Winners won’t take full advantage of the ability to zoom in the camera with their mouse’s scroll wheel – and that’s their loss. StarCraft II is gorgeous and Blizzard has lavished every unit and structure with tons of details. We especially like how many units now change slightly in appearance when they’ve been upgraded. For example, Zergling units now sprout wings once you’ve researched their speed boost.
Above: Someone’s in our base, killing our doodz – and it looks spectacular
Of course, playing with the camera zoomed in isn’t very practical for those who care about winning. Winners don’t care about how awesome the Terran Thor looks as it stomps its way towards the frontlines of battle. They care about the most efficient build-order to climb the tech tree and produce them. They care about how its armor value and hit points factor in to its damage output and cost. But we care about how cool the Thor looks. We care a lot. And you should too. So make sure to stop and admire the view whenever possible, even if it means letting your opponent get the upper hand.
Above: Pause production to admire the detailed model of the Terran Thor
Scouting is key to winning in StarCraft II. Exploring the map early in the game with a harvester or tier 1 unit will give you valuable intel on your opponent. By scouting, you can locate your enemy’s base and see what kind of structures they’re producing, which will help you choose an efficient counter to their strategy. Keep a few cheap units patrolling around the map as the match continues and you can lift the fog of war over key locations, allowing you to locate your opponent’s secondary bases and spot advancing enemy units.
Above: Over 100 Zerglings race toward a well fortified choke point where they will all be slaughtered by a few Marines in bunkers. This is how you should play StarCraft II
It’s also wrong. Scouting is spying. And spying is cowardly. Plus, it’s incredibly stressful. Who cares if your opponent has built two secondary bases and is mass producing anti-ground air units? If you want to focus on preparing an army of Zealots, then that’s what you should do. Being able to fluidly adjust your unit production strategy mid-game may be for winners, but it’s also for those with weak wills. Stay true to your convictions and always play StarCraft II the way you want to by building the units and structures that you like best.
Continue playing StarCraft II, and you’ll eventually start winning matches. Over time, you’ll get better, faster, and more efficient. Soon, you’ll find yourself blocking choke points on ramps and aggressively rushing your opponent with tier 1 units while upgrading your base’s tech. Unfortunately, there’s nothing that can be done to stop this.
Above: You can check a second-by-second summary of your build order for the match and compare it against what your opponent built. Make sure you never study this page
But on the bright side, there are several easy ways to stymie your inevitable improvement. Real gentlemen always look forward with no regrets. So make sure you don’t review the build order summary after losing a match. This detailed report gives you a second-by-second summary of every unit and every structure that you and your opponent built, allowing you to learn how to improve your game. Want to find out how your opponent out-produced you and created a superior army? The details are all there in the summary after each match.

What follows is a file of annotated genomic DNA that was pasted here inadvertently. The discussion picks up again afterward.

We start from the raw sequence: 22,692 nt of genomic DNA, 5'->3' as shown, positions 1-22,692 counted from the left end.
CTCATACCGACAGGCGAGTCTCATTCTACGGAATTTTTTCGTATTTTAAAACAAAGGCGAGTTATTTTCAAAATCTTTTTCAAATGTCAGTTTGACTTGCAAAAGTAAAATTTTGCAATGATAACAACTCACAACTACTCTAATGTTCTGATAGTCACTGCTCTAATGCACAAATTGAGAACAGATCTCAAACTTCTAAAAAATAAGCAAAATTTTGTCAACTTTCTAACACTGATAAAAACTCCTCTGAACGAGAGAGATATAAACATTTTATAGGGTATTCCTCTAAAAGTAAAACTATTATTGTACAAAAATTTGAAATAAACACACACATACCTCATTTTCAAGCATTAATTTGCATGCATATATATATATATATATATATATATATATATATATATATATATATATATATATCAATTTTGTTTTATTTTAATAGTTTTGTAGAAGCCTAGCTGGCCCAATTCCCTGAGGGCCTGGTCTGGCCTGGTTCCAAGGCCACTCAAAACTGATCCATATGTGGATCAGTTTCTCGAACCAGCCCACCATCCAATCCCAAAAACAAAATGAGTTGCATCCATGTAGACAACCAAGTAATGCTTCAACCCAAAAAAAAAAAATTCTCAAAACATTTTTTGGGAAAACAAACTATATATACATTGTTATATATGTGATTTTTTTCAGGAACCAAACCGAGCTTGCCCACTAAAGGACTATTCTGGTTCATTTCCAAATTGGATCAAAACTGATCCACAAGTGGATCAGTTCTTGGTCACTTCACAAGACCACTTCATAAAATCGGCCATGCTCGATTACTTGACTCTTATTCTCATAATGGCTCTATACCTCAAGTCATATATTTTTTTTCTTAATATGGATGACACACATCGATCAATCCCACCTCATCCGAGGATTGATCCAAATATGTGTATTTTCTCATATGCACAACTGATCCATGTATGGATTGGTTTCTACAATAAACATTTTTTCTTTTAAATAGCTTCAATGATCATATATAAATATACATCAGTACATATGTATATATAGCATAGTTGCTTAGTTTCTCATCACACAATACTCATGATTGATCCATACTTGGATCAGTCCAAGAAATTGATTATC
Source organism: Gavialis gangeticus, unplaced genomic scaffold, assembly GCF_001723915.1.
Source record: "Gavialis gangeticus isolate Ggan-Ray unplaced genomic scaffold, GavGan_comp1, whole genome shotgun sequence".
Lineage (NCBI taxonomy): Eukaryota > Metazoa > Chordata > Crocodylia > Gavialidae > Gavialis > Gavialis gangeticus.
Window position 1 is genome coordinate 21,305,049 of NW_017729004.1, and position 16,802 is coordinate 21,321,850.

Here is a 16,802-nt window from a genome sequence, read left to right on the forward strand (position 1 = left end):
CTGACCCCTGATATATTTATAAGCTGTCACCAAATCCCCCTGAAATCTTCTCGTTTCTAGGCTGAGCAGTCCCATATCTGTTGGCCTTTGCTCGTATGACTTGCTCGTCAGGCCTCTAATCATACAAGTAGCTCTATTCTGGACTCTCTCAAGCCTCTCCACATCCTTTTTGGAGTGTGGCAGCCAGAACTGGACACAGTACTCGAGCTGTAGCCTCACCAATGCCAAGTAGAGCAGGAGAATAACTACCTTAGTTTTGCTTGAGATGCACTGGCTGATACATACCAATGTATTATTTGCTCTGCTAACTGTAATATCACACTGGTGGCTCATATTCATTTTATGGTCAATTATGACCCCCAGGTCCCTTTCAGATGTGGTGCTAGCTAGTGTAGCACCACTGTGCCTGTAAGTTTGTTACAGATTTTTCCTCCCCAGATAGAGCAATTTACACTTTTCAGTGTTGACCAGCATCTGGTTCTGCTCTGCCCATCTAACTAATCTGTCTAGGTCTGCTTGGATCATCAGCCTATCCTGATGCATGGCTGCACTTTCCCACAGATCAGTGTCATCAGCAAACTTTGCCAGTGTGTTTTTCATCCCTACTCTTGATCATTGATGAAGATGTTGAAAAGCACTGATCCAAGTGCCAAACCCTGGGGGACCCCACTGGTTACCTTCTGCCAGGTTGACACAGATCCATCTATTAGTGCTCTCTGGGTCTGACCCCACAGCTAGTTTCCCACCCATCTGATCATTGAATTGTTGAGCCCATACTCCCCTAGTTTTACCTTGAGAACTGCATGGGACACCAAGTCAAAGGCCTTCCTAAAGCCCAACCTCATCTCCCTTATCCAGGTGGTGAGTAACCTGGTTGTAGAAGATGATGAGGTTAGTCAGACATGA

Above: Battle.net makes it easy to watch replays of past matches so you can learn from your mistakes. Real gentlemen always look forward with no regrets, so don’t bother them
Maintaining your ability to lose with style also requires that you ignore Battle.net’s replay mode. Recent matches are automatically saved and when reviewing the footage, you can move the camera around freely or switch the point of view to follow your actions or your opponent’s actions. There are also useful drop-down menus that let you compare the status of you and your opponent’s resources, income spending, units, units lost, production rates, and APM (or actions per minute) as the match proceeds. The amount of statistics available in the replay mode is staggering.
If you take our tips to heart, we guarantee that you’re well on your way to losing like a pro. Once your units have all been wiped out and your enemy is taking your base apart one building at a time, it’s time to type ‘gg.’ It lets your opponent know that you have conceded, and that his speed and strategy were superior to yours. Saying ‘Good Game’ is the classiest way to bow out of a match and is something that all gentlemen type as soon as their inevitable end draws near.
Above: Even the AI-controlled opponents understand that it’s appropriate to say ‘gg’ at the end of every match
Unfortunately, we are saddened to report that some winners have been abusing the use the phrase ‘gg.’ You should never type ‘gg’ unless you have actually conceded and there is no hope of you winning. Do not type ‘gg’ if you have an undiscovered secondary base mass-producing units to counterattack your opponent’s forces. Never type ‘gg’ if you have a large squad of units on hand that can destroy your opponent’s structures before he can wipe you off the map. The underhanded use of the ‘gg surrender’ as a mind-game/stalling tactic threatens the integrity of the gentlemanly concession. Do your part by only saying ‘gg’ when you’re actually ready to give up.
Feb 26, 2010
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